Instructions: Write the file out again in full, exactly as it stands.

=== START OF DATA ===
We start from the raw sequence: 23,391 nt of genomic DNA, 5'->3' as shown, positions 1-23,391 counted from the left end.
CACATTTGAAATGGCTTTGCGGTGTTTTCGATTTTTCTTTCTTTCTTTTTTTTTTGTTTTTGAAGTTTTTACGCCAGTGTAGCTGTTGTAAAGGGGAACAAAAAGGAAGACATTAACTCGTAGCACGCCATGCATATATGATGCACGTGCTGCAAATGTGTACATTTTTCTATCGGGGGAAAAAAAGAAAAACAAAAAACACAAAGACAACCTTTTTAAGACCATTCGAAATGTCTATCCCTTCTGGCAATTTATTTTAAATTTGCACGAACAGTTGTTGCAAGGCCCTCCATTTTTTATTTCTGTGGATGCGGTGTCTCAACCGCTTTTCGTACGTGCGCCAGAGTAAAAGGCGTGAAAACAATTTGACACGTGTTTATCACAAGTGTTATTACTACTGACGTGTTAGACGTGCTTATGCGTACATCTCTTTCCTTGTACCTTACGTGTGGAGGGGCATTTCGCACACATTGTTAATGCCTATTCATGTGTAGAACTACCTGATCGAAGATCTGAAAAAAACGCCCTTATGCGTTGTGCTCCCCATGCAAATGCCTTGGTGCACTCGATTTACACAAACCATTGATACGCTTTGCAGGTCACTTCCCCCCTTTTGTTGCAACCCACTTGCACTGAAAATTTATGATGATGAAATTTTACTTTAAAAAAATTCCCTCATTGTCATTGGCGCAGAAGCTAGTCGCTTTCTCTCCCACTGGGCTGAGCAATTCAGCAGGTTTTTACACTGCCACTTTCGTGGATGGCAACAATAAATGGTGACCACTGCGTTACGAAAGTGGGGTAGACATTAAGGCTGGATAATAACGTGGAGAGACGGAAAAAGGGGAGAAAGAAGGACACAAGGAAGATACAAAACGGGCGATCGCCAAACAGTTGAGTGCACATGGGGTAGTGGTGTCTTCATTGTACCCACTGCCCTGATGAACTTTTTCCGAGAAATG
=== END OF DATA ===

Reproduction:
We start from the raw sequence: 23,391 nt of genomic DNA, 5'->3' as shown, positions 1-23,391 counted from the left end.
CACATTTGAAATGGCTTTGCGGTGTTTTCGATTTTTCTTTCTTTCTTTTTTTTTTGTTTTTGAAGTTTTTACGCCAGTGTAGCTGTTGTAAAGGGGAACAAAAAGGAAGACATTAACTCGTAGCACGCCATGCATATATGATGCACGTGCTGCAAATGTGTACATTTTTCTATCGGGGGAAAAAAAGAAAAACAAAAAACACAAAGACAACCTTTTTAAGACCATTCGAAATGTCTATCCCTTCTGGCAATTTATTTTAAATTTGCACGAACAGTTGTTGCAAGGCCCTCCATTTTTTATTTCTGTGGATGCGGTGTCTCAACCGCTTTTCGTACGTGCGCCAGAGTAAAAGGCGTGAAAACAATTTGACACGTGTTTATCACAAGTGTTATTACTACTGACGTGTTAGACGTGCTTATGCGTACATCTCTTTCCTTGTACCTTACGTGTGGAGGGGCATTTCGCACACATTGTTAATGCCTATTCATGTGTAGAACTACCTGATCGAAGATCTGAAAAAAACGCCCTTATGCGTTGTGCTCCCCATGCAAATGCCTTGGTGCACTCGATTTACACAAACCATTGATACGCTTTGCAGGTCACTTCCCCCCTTTTGTTGCAACCCACTTGCACTGAAAATTTATGATGATGAAATTTTACTTTAAAAAAATTCCCTCATTGTCATTGGCGCAGAAGCTAGTCGCTTTCTCTCCCACTGGGCTGAGCAATTCAGCAGGTTTTTACACTGCCACTTTCGTGGATGGCAACAATAAATGGTGACCACTGCGTTACGAAAGTGGGGTAGACATTAAGGCTGGATAATAACGTGGAGAGACGGAAAAAGGGGAGAAAGAAGGACACAAGGAAGATACAAAACGGGCGATCGCCAAACAGTTGAGTGCACATGGGGTAGTGGTGTCTTCATTGTACCCACTGCCCTGATGAACTTTTTCCGAGAAATG